Not all workplace failures are created equal.
A study published in the August issue of the Academy of Management Journal examined how the origin of a failure affects its fix, and it turns out that a problem attributable to one person is less adequately addressed than a problem with wider roots.
“Concentrated failures prompt narrower attributions of responsibility which, whether accurate or not, ultimately lead to less thorough investigations and fewer of the systemwide changes that are typically required to address organizational performance problems,” according to the paper, which was published by Vinit Desai, associate professor of management at the University of Colorado, Denver.
When the same individuals are responsible for multiple failures, organizational leaders have a “well-recognized tendency to merely dismiss culpable parties or make other relatively localized changes.”
Desai reached this conclusion by studying the death rates resulting from cardiac-bypass surgery in more than 115 hospitals in California. The facilities that made the biggest improvements in reducing death rates were those in which the fatalities were dispersed among patients of a number of surgeons, instead of among patients belonging to one or just a few doctors.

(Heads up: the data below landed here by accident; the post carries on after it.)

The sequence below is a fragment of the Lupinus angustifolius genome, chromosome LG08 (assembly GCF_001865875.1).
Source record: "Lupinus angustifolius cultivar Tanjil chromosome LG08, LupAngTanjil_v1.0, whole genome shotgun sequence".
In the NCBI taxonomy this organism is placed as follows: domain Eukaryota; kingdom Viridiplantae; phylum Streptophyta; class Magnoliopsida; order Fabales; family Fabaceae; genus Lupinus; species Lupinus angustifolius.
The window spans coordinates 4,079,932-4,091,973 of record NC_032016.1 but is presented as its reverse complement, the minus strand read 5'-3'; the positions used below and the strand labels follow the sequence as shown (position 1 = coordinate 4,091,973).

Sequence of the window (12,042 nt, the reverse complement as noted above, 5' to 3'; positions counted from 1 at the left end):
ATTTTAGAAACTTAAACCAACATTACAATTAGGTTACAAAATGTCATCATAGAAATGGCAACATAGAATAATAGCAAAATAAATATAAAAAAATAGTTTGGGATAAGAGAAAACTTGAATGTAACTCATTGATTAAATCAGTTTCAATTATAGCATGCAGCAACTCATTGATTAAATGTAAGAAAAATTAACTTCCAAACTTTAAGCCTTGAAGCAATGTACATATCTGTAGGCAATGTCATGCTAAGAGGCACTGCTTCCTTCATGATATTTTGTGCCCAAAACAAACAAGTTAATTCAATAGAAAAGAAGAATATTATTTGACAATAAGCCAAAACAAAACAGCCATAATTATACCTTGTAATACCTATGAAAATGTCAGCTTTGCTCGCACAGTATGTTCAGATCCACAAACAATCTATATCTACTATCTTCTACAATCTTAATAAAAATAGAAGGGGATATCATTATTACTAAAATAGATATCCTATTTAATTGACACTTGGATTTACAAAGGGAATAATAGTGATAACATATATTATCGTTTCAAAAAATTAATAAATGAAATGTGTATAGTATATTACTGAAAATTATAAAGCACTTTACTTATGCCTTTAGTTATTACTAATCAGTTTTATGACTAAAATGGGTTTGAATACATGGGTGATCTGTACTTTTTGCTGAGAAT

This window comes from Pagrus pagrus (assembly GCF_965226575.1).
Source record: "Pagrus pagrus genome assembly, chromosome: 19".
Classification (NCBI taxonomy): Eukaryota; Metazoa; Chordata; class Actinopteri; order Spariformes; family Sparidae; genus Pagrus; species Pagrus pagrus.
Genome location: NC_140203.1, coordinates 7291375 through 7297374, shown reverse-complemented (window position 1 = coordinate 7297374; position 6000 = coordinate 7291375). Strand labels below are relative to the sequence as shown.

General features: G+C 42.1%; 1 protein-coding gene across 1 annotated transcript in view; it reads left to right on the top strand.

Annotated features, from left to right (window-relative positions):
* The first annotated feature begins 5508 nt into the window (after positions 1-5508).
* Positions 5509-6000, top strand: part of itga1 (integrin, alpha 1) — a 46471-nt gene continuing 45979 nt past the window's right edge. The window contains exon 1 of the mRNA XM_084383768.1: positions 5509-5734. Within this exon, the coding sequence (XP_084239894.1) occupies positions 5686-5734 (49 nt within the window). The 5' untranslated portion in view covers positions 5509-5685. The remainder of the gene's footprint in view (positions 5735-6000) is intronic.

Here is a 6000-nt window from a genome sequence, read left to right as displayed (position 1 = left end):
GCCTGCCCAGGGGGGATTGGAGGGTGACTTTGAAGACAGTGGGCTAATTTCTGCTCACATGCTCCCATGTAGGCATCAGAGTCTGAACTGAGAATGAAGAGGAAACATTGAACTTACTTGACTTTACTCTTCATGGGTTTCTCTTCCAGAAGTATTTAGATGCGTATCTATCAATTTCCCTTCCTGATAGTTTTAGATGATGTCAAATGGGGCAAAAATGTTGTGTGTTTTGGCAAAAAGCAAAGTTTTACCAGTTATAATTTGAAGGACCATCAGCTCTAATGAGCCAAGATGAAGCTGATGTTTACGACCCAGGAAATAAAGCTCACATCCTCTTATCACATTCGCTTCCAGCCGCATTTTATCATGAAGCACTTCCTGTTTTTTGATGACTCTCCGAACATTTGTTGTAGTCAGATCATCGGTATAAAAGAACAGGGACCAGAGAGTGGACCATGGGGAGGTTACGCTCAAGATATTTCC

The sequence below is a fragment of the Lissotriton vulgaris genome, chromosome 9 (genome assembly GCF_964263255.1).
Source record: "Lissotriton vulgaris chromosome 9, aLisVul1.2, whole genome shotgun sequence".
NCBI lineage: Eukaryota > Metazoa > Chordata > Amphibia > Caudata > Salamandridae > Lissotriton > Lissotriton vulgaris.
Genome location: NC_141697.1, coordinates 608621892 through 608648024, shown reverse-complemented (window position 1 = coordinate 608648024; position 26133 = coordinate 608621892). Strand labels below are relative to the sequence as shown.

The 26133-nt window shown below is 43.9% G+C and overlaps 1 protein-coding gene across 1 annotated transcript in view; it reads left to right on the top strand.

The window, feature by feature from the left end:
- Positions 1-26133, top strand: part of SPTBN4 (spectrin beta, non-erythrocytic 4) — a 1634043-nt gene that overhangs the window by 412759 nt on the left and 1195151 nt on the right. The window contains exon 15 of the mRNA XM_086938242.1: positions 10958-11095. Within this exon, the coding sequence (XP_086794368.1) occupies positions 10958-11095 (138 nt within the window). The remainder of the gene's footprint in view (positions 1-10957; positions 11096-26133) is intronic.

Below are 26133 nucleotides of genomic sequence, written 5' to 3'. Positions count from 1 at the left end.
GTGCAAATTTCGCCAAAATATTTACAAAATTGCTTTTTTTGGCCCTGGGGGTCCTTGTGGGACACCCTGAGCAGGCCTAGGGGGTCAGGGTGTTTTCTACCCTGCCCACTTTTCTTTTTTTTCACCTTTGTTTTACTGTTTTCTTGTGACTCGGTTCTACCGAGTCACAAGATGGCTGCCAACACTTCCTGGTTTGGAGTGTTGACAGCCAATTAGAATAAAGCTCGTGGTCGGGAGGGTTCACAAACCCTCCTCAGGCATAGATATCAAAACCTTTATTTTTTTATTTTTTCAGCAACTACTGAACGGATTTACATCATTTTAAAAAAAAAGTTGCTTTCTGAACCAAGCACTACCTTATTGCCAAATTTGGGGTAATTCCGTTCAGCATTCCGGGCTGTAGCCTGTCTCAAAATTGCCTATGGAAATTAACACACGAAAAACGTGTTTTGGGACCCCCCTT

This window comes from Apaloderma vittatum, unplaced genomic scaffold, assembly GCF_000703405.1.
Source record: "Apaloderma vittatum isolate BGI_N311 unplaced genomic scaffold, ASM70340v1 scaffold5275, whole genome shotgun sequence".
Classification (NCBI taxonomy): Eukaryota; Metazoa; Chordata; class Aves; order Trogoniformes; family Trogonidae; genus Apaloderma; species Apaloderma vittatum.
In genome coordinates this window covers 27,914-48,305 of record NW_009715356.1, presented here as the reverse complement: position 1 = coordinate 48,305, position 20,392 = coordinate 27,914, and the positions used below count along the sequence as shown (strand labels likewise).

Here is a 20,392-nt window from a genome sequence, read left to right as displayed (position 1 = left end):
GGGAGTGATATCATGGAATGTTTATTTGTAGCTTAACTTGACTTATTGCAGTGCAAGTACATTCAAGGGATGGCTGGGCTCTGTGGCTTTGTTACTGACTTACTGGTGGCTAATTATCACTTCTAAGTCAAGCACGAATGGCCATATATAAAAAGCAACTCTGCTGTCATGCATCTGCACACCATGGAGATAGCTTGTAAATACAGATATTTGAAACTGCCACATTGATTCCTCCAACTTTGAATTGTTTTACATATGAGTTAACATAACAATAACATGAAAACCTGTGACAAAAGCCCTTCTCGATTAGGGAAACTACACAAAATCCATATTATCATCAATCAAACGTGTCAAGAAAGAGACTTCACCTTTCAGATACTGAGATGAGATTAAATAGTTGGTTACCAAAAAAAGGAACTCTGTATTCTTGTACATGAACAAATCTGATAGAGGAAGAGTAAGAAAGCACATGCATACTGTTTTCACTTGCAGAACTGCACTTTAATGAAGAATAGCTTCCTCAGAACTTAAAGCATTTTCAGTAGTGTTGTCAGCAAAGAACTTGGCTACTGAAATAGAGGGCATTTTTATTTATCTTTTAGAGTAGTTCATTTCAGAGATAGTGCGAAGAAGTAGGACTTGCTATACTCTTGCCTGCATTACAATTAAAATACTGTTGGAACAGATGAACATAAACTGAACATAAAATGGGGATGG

At one hospital in particular, half of surgeons lost at least one patient who underwent cardiac-bypass surgery in a two-year period. To cut down on the death rate, the hospital implemented broad procedural changes such as “[putting] evidence-based protocols in place, [providing] educational and skills-based training for staff, and [forming] multidisciplinary committees to identify and resolve quality issues,” Desai said in a release. The next year, a typical number of patients underwent the procedure, but no patients died from it.
Meanwhile, hospitals where patient deaths took place at the hands of a small minority of surgeons didn’t experience a subsequent reduction in cardiac-bypass fatalities, even after the subpar surgeons left those hospitals.
When individuals or specific groups are involved in failures over and over again, decision makers assume the problems will be fixed by firing those responsible for the errors. Such simple changes may be adequate in some cases, the study suggests, but after highly localized failures, leaders also need to address the larger issues as well. Practically speaking, the research encourages managers to avoid “overly simple learning or the pursuit of narrow solutions following localized failures, since the causes of these events may be broader than they appear.”
The overall lesson, Desai says, is to not be too quick to assign blame. Hard as it might be, “deep searches for underlying structural solutions or procedural changes can pay off in a big way even in high-functioning organizations.”